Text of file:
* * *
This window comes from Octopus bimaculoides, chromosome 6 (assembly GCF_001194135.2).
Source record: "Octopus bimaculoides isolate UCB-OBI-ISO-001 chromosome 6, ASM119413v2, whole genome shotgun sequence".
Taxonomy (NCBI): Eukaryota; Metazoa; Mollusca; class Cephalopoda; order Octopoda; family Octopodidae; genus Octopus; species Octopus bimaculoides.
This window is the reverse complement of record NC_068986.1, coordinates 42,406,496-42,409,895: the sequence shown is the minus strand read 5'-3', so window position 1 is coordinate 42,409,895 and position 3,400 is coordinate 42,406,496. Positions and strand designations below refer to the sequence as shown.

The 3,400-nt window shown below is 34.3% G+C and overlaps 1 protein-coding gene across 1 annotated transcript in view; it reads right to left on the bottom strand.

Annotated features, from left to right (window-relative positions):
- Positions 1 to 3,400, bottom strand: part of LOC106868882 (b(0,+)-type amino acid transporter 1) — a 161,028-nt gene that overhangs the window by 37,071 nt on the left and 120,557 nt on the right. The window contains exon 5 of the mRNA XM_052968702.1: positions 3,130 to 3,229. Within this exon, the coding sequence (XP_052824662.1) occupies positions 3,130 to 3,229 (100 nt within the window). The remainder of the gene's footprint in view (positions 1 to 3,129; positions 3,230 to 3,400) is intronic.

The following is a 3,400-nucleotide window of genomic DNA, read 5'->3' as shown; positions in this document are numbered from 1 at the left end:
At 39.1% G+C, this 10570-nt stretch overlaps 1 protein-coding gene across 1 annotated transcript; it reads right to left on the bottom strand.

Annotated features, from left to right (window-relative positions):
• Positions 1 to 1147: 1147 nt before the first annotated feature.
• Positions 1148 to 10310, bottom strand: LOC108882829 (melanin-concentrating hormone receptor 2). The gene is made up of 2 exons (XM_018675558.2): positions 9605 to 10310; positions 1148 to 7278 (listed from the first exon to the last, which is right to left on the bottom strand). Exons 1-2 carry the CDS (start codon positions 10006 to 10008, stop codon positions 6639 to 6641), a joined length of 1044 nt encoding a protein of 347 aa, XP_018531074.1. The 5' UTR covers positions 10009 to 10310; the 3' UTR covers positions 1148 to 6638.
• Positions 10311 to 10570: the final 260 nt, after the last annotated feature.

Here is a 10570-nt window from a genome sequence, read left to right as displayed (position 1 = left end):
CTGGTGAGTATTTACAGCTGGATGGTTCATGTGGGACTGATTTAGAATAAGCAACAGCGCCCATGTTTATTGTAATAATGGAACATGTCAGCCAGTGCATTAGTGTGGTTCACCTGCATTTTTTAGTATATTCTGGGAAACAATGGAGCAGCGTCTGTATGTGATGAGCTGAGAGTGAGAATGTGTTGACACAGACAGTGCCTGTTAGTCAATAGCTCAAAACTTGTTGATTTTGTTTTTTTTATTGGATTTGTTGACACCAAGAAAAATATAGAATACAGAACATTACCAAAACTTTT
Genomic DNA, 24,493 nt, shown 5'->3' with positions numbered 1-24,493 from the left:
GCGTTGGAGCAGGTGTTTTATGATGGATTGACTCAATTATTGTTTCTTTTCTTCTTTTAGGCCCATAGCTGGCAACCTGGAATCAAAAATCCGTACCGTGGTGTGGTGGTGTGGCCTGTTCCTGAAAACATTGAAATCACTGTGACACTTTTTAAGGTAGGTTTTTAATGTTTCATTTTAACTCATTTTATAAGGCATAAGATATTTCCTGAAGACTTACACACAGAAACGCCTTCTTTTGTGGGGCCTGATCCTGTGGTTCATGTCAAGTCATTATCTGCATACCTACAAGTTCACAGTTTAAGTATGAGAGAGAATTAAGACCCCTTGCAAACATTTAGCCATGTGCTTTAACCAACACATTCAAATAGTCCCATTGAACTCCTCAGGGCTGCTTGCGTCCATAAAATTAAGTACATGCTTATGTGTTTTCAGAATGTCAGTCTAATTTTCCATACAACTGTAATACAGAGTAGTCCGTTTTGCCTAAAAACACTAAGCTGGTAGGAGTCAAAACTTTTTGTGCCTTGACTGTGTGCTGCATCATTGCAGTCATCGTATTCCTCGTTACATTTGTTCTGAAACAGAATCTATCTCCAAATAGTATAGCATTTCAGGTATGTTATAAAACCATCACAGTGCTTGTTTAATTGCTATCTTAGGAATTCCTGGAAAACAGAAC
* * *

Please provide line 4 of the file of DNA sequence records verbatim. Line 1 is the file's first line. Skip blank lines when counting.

This window is the reverse complement of record NC_068986.1, coordinates 42,406,496-42,409,895: the sequence shown is the minus strand read 5'-3', so window position 1 is coordinate 42,409,895 and position 3,400 is coordinate 42,406,496. Positions and strand designations below refer to the sequence as shown.